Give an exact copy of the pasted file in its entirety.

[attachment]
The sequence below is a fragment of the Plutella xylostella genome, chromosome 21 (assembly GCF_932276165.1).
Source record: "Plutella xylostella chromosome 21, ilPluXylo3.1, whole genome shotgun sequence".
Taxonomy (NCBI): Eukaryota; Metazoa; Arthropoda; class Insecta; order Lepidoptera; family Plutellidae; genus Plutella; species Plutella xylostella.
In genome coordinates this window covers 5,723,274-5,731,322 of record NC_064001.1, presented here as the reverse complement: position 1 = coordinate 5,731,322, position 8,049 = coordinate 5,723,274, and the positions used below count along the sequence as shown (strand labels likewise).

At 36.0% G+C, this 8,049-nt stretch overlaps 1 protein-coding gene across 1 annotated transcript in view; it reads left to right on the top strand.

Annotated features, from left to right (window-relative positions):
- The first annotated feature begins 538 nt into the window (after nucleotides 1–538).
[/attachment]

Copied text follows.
The sequence below is a fragment of the Plutella xylostella genome, chromosome 21 (assembly GCF_932276165.1).
Source record: "Plutella xylostella chromosome 21, ilPluXylo3.1, whole genome shotgun sequence".
Taxonomy (NCBI): Eukaryota; Metazoa; Arthropoda; class Insecta; order Lepidoptera; family Plutellidae; genus Plutella; species Plutella xylostella.
In genome coordinates this window covers 5,723,274-5,731,322 of record NC_064001.1, presented here as the reverse complement: position 1 = coordinate 5,731,322, position 8,049 = coordinate 5,723,274, and the positions used below count along the sequence as shown (strand labels likewise).

At 36.0% G+C, this 8,049-nt stretch overlaps 1 protein-coding gene across 1 annotated transcript in view; it reads left to right on the top strand.

Annotated features, from left to right (window-relative positions):
- The first annotated feature begins 538 nt into the window (after nucleotides 1–538).